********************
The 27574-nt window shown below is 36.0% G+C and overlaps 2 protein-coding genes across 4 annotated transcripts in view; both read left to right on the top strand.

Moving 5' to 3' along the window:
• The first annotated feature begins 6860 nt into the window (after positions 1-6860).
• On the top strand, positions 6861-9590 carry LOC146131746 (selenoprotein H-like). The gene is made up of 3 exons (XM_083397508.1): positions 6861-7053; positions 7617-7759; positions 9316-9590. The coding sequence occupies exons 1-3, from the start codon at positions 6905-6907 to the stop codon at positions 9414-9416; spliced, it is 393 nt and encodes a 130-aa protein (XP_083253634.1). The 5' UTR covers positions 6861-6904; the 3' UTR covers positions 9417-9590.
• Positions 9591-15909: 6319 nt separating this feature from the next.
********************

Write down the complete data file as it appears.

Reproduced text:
The 27574-nt window shown below is 36.0% G+C and overlaps 2 protein-coding genes across 4 annotated transcripts in view; both read left to right on the top strand.

Moving 5' to 3' along the window:
• The first annotated feature begins 6860 nt into the window (after positions 1-6860).
• On the top strand, positions 6861-9590 carry LOC146131746 (selenoprotein H-like). The gene is made up of 3 exons (XM_083397508.1): positions 6861-7053; positions 7617-7759; positions 9316-9590. The coding sequence occupies exons 1-3, from the start codon at positions 6905-6907 to the stop codon at positions 9414-9416; spliced, it is 393 nt and encodes a 130-aa protein (XP_083253634.1). The 5' UTR covers positions 6861-6904; the 3' UTR covers positions 9417-9590.
• Positions 9591-15909: 6319 nt separating this feature from the next.